Did the Building Shrink?
Physics, Architects, Engineers and Money
We traveled to the Algarve last week. We planned to spend time with friends and had scheduled a lot of meetings with architects, property managers, engineers, etc. We picked up the key to our future home on Monday morning. When Denise and I re-entered the building, after four months, we warily said, “Does it look smaller to you?”
I did not study physics. However, after we cautiously said the above nearly in unison, I felt compelled to assert that the laws of physics made our comment impossible. The building could not have shrunk. Of course, having caddied a few times I felt compelled to pace off the space. Yep, it was as expected. As we have not turned on the utilities to the building we turned on our iPhone flashlights and explored. We found a small narrow winding room behind the former bathrooms. Interesting…I don’t remember that on the plans…yet it is definitely there.
Finding the Right People
When you are in a new country finding the right people to work with, on a project such as this, seems particularly daunting. My research had started back in July. Our realtor had a builder he could recommend, but over more than three months, he had been unable to get him to confirm an appointment with us. That wasn’t going to work. I did a lot of Google searches and read dozens of reviews. There was a builder, V Build1, based in Tavira that had lots of 5-star ratings. I emailed him and he actually called me the next morning. During a visit to Tavira in September, he met us at his office on time (hallelujah) and allowed us to tour four renovations he had recently completed. We even had an opportunity to speak with some of the homeowners. He was our guy.
He asked if we had an architect, and we admitted we did not. He recommended a woman, also in Tavira, and provided her number. We met with her, Ana, later that same week and the three of us instantly clicked. However, about 10 days before our most recent trip I had sent a copy of the paperwork from the camará (city council) to her and told her we were ready to start.
Proposals and Misunderstandings
She responded that we needed a proposal from the engineer and herself. I wasn’t sure what that meant but, she said I would receive both in the next few days. A week went by. Of course, after only a few days, I was already my crazy American self. I texted her. I emailed her. I called her…no response. I even left what I thought was a heartfelt, pleading voicemail. When I played it for Denise, she didn’t hear the heartfelt or pleading. She said I sounded demanding … bordering on rude.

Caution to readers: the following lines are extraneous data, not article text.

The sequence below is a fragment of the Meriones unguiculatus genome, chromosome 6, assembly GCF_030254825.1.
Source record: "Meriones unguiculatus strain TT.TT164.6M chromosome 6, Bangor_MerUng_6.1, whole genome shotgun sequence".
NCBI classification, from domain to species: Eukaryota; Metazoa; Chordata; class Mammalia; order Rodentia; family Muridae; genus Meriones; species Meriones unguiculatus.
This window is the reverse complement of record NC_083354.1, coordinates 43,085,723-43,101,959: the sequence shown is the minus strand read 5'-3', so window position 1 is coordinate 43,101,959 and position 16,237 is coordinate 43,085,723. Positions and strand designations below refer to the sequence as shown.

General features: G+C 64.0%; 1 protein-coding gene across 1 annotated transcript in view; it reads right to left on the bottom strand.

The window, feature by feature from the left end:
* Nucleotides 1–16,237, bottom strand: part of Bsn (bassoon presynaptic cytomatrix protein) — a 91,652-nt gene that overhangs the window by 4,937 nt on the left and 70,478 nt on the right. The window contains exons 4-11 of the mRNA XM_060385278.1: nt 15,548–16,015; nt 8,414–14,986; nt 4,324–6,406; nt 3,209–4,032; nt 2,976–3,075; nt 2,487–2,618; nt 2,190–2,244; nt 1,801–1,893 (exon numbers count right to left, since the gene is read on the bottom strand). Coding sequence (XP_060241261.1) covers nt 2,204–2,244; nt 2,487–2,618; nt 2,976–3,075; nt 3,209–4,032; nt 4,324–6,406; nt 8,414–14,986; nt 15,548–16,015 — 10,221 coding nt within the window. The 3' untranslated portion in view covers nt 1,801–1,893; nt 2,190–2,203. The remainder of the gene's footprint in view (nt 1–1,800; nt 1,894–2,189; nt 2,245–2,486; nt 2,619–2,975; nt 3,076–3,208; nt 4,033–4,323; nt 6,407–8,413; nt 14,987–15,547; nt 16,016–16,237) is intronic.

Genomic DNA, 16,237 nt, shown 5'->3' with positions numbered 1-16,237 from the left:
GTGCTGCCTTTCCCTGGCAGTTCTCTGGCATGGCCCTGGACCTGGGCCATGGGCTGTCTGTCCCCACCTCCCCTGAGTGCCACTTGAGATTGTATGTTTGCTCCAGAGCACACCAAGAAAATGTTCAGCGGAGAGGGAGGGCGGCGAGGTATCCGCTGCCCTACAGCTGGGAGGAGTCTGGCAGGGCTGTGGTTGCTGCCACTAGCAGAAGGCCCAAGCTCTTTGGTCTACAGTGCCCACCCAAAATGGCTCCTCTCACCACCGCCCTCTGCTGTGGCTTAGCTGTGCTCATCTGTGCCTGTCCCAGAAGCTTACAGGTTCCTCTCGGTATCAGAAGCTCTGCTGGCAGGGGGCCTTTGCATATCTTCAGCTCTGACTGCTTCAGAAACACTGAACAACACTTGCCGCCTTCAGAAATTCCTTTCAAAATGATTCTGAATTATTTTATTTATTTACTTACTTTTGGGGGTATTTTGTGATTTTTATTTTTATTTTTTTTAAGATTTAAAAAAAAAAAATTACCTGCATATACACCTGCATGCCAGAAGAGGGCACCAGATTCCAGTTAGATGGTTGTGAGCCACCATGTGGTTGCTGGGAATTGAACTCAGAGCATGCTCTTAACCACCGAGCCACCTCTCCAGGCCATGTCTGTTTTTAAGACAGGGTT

I immediately started contacting other architects in Tavira and VRSA. We made appointments with two.
Two days after the voicemail I got a phone call and an email from Ana. She apologized, explaining that her sister had given birth to her first nephew. That she had left her work phone2 in the office and spent the week in Lisbon with family. Yep, she is definitely Portuguese. I also received two proposals from her. One for her services and the other for the engineer. We had a good chat, and both proposals seemed in order but I still had concerns. We would meet with the other architects just in case one blew our socks off.
I also called the engineer. His proposal was in Portuguese and I wasn’t certain I understood what everything was even after I put it through my translation app. He, Vitor, was a gem. He explained every item in detail in perfect English. He arranged for the seismic engineer within one hour of our call, as he was not licensed to provide this service. He even called me back with the number of a solar/PV energy consultant as I had mentioned our interest in such during our call.